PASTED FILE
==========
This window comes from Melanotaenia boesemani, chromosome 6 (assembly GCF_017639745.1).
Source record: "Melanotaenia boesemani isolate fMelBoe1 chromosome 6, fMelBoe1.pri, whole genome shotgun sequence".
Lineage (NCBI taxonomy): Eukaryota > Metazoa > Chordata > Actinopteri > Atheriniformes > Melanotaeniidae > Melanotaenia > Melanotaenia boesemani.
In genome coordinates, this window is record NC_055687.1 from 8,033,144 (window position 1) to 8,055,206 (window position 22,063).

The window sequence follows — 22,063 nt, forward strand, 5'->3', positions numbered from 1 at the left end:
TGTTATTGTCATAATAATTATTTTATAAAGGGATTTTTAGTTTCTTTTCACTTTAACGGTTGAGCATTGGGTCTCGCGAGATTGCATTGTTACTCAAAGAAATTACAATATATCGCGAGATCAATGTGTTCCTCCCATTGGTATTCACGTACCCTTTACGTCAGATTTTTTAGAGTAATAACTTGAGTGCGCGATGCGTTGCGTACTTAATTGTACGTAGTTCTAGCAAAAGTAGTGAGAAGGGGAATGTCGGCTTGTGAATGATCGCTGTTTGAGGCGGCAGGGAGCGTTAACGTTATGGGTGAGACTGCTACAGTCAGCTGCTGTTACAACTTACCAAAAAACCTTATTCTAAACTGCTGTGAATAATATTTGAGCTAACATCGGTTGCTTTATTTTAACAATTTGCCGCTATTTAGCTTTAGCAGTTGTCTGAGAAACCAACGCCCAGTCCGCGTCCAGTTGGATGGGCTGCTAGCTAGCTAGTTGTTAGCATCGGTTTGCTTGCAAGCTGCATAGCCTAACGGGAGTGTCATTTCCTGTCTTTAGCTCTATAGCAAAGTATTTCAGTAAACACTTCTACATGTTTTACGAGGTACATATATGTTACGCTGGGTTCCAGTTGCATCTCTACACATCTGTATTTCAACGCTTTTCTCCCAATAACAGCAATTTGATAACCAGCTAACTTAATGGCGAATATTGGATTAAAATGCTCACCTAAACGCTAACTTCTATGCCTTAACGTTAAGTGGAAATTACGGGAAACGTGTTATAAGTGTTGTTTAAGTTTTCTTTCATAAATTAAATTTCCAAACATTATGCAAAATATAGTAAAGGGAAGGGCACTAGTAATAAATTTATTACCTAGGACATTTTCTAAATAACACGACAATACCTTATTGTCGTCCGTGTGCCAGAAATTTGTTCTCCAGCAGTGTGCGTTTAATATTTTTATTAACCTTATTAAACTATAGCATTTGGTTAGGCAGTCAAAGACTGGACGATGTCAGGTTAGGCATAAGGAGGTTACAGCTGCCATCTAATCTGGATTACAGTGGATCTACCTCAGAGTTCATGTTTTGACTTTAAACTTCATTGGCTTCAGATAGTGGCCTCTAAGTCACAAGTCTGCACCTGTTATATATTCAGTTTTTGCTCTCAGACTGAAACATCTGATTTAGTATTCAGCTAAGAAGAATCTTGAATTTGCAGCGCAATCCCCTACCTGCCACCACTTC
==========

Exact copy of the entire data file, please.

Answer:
This window comes from Melanotaenia boesemani, chromosome 6 (assembly GCF_017639745.1).
Source record: "Melanotaenia boesemani isolate fMelBoe1 chromosome 6, fMelBoe1.pri, whole genome shotgun sequence".
Lineage (NCBI taxonomy): Eukaryota > Metazoa > Chordata > Actinopteri > Atheriniformes > Melanotaeniidae > Melanotaenia > Melanotaenia boesemani.
In genome coordinates, this window is record NC_055687.1 from 8,033,144 (window position 1) to 8,055,206 (window position 22,063).

The window sequence follows — 22,063 nt, forward strand, 5'->3', positions numbered from 1 at the left end:
TGTTATTGTCATAATAATTATTTTATAAAGGGATTTTTAGTTTCTTTTCACTTTAACGGTTGAGCATTGGGTCTCGCGAGATTGCATTGTTACTCAAAGAAATTACAATATATCGCGAGATCAATGTGTTCCTCCCATTGGTATTCACGTACCCTTTACGTCAGATTTTTTAGAGTAATAACTTGAGTGCGCGATGCGTTGCGTACTTAATTGTACGTAGTTCTAGCAAAAGTAGTGAGAAGGGGAATGTCGGCTTGTGAATGATCGCTGTTTGAGGCGGCAGGGAGCGTTAACGTTATGGGTGAGACTGCTACAGTCAGCTGCTGTTACAACTTACCAAAAAACCTTATTCTAAACTGCTGTGAATAATATTTGAGCTAACATCGGTTGCTTTATTTTAACAATTTGCCGCTATTTAGCTTTAGCAGTTGTCTGAGAAACCAACGCCCAGTCCGCGTCCAGTTGGATGGGCTGCTAGCTAGCTAGTTGTTAGCATCGGTTTGCTTGCAAGCTGCATAGCCTAACGGGAGTGTCATTTCCTGTCTTTAGCTCTATAGCAAAGTATTTCAGTAAACACTTCTACATGTTTTACGAGGTACATATATGTTACGCTGGGTTCCAGTTGCATCTCTACACATCTGTATTTCAACGCTTTTCTCCCAATAACAGCAATTTGATAACCAGCTAACTTAATGGCGAATATTGGATTAAAATGCTCACCTAAACGCTAACTTCTATGCCTTAACGTTAAGTGGAAATTACGGGAAACGTGTTATAAGTGTTGTTTAAGTTTTCTTTCATAAATTAAATTTCCAAACATTATGCAAAATATAGTAAAGGGAAGGGCACTAGTAATAAATTTATTACCTAGGACATTTTCTAAATAACACGACAATACCTTATTGTCGTCCGTGTGCCAGAAATTTGTTCTCCAGCAGTGTGCGTTTAATATTTTTATTAACCTTATTAAACTATAGCATTTGGTTAGGCAGTCAAAGACTGGACGATGTCAGGTTAGGCATAAGGAGGTTACAGCTGCCATCTAATCTGGATTACAGTGGATCTACCTCAGAGTTCATGTTTTGACTTTAAACTTCATTGGCTTCAGATAGTGGCCTCTAAGTCACAAGTCTGCACCTGTTATATATTCAGTTTTTGCTCTCAGACTGAAACATCTGATTTAGTATTCAGCTAAGAAGAATCTTGAATTTGCAGCGCAATCCCCTACCTGCCACCACTTC